Is Hypnosis Real? Evidence From Neuroimaging And Brain Activity.

Is Hypnosis Real? In the past, scientific studies on the effectiveness of hypnosis had to rely upon the verbal reports of those who had undergone hypnosis – in other words, the researchers relied upon the subjective account the person who had been hypnotized gave of his/her experience (which is not an ideal way of accruing scientific data).

However, due to the great advances in technological innovation, scientific research into the effects of hypnosis can now make use of a completely objective method of investigation into this fascinating phenomenon, by using brain scans to study how hypnosis affects brain activity (this is also known as neuroimaging).

The great importance of these studies is difficult to over-state. Essentially, they have been able to provide evidence that the subjective effects of hypnosis reported by the hypnotized person are objectively verifiable, strongly suggesting that the answer to the question ‘is hypnosis real?’ is a resounding ‘yes’.

Brain scanning, or neuroimaging, has been used to study the effects of hypnosis in three main broad categories of experiments. I briefly detail these below ;

1) Scans of the brain at rest versus scans of the brain in the hypnotic state

2) Scans of activity in the brain caused by hypnotic suggestion compared to scans of brain activity in response to non-hypnotic suggestions

3) Scans of the brain when a person carries out a task under hypnosis compared to scans of the brain when the person carries out the same task in a non-hypnotic state

All 3 types of experiments show marked differences in brain activity between the hypnotized and non-hypnotized states.

Irving Kirsch of Havard Medical School states that the effectiveness of hypnosis has been widely researched and it is a legitimate, supplementary form of therapy for a range of conditions. Kirsch’s own research has included a study into the effectiveness of hypnosis for the treatment of obesity. He conducted a study involving 2 groups:

GROUP 1: Received cognitive-behavioral therapy (CBT) alone for weight loss

GROUP 2:Received cognitive-behavioral therapy (CBT) combined with hypnotherapy for weight loss

He found that those in Group 2 (who received hypnosis) after about 6 months, had lost on average about 20 pounds whereas those in Group 1 (who did not receive hypnotherapy but just CBT) over the same time period, lost on average only about 10 pounds, suggesting that the addition of hypnotherapy in the treatment of obesity is highly effective. Furthermore, an 18-month follow-up showed that those in Group 2 tended to maintain their weight loss whereas those in Group 1 had tended to put the weight back on.

Hypnosis And Childhood Trauma :

Although hypnosis has been used for a very long time to treat the effects of trauma (for example, it was used effectively to treat soldiers who were traumatized by their experiences in both World War One and World War Two), in the 1990s its use became controversial and misunderstood. This was due to the fact that there had been some cases in which hypnosis was used to try to recover painful memories that traumatized individuals were thought to have buried in their unconscious.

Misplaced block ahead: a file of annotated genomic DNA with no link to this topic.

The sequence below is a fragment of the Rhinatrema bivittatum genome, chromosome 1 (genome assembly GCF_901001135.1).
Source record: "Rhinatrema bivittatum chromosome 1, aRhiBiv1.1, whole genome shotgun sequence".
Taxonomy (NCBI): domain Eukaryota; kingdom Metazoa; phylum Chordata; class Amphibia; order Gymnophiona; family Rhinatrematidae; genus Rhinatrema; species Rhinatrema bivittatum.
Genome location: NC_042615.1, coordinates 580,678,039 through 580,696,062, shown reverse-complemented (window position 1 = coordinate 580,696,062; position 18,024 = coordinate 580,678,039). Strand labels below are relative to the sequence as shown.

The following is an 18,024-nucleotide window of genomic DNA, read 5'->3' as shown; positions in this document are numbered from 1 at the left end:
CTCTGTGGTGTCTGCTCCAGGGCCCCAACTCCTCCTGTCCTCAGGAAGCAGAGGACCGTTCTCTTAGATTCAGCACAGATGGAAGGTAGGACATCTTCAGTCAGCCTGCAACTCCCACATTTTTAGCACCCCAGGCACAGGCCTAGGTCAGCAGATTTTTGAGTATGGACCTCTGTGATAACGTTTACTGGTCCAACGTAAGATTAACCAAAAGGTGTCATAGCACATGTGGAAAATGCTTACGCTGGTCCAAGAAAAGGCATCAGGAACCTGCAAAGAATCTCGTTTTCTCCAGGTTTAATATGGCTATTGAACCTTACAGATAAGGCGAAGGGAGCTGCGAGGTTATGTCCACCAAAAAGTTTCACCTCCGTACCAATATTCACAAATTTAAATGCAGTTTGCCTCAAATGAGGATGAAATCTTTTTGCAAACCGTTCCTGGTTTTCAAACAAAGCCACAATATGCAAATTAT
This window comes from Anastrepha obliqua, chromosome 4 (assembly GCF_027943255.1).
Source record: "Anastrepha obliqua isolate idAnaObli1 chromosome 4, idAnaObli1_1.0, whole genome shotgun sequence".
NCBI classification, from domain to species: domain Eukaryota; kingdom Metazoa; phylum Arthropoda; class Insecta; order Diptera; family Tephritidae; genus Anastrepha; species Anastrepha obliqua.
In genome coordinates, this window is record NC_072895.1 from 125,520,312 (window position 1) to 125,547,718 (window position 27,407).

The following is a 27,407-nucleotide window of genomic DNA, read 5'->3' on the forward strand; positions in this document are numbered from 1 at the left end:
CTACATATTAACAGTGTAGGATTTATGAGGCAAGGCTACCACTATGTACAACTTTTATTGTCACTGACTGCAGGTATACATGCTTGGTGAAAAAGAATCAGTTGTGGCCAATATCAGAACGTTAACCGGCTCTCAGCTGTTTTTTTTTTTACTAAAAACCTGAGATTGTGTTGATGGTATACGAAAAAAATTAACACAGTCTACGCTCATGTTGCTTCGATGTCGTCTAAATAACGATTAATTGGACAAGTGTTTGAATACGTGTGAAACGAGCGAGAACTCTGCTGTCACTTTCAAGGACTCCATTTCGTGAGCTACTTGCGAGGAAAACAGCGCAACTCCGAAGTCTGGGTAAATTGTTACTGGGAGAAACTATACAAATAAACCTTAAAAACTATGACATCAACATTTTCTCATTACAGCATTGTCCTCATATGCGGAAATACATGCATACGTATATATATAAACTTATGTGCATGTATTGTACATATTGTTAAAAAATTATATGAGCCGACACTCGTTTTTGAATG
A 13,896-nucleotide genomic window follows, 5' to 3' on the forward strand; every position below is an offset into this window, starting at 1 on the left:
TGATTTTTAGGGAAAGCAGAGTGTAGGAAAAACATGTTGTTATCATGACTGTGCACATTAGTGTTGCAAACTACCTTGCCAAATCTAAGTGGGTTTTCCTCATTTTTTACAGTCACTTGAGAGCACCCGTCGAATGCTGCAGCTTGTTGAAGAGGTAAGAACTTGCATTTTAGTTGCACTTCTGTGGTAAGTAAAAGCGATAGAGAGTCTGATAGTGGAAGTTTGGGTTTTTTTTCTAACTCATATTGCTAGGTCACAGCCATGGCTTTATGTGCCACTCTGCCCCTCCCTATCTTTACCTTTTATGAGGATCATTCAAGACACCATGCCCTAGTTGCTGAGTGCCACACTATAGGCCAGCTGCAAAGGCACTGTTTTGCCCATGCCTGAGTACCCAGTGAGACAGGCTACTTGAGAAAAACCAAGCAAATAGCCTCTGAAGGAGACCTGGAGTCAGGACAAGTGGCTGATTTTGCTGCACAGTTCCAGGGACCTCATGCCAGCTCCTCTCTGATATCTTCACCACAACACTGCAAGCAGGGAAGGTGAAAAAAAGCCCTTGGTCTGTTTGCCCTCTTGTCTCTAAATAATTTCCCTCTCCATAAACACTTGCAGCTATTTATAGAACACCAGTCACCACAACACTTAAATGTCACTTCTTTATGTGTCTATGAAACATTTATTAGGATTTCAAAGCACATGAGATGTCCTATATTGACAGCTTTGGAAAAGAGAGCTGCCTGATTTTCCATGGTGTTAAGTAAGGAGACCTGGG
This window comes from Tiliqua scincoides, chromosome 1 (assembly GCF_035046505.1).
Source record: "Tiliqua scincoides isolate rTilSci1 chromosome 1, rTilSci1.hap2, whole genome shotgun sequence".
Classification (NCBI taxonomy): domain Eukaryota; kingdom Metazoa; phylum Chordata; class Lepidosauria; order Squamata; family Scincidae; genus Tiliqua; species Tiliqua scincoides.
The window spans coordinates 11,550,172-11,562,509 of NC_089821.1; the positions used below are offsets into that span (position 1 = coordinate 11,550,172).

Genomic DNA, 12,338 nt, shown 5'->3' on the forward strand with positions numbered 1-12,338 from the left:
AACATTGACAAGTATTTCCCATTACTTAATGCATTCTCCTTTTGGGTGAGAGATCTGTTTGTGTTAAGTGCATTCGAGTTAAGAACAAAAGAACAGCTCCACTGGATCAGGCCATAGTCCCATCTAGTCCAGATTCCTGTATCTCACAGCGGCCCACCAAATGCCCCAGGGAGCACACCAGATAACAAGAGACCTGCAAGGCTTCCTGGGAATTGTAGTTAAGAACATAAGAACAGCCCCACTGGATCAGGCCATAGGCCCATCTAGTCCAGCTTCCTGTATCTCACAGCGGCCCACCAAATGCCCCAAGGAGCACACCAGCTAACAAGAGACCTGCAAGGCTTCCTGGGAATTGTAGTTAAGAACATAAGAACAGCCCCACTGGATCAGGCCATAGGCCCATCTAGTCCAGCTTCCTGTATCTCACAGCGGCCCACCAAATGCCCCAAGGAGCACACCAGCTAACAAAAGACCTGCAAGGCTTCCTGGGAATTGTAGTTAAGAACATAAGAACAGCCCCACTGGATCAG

Recovered Memories :

However, it was later found out that these ‘recovered memories were false. Despite this setback and because far more care is now taken in considerations of whether hypnosis should be used in an attempt to recover memories, hypnosis is enjoying something of a renaissance. It is increasingly being argued that hypnotherapy can be very effective in the treatment of trauma, especially in relation to facilitating the individual’s processing of (genuine) traumatic memories. Many believe that it is necessary for traumatized individuals to process their traumatic memories properly in order to gain relief from the anxiety they cause. Indeed, hypnotherapy is being increasingly used by adult survivors of childhood trauma.

Dissociation :

One particular benefit of the use of hypnosis in the treatment of trauma is that it can give rise to feelings of DISSOCIATION which can help an individual protect him/herself from the full impact of the shock which would otherwise have been caused by the particular traumatic event which has occurred. It is a flexible therapy and is being used in innovative ways.

There is some debate about whether hypnosis should be seen as a treatment in its own right, or whether it should more accurately be seen as a procedure that, used in combination with other therapies, can augment the positive effects of those therapies.

The debate has not been fully resolved, but hypnosis is increasingly being used as an ADJUNCT to other therapies, enhancing their effectiveness and, as we saw above with reference to Kirsch’s research into treatments for obesity, hypnotherapy is now used effectively in combination with cognitive-behavioral therapy (CBT) to give a therapy called cognitive hypnotherapy. It has also been used in combination with psychodynamic therapy (known as psychodynamic hypnotherapy). Initial results are encouraging and research is ongoing.


Kirsch, Irving, Montgomery, Guy, Sapirstein, Guy as an adjunct to cognitive-behavioral psychotherapy: A meta-analysis.
Journal of Consulting and Clinical Psychology, Vol 63(2), Apr 1995, 214-220


David Hosier BSc Hons; MSc; PGDE(FAHE).


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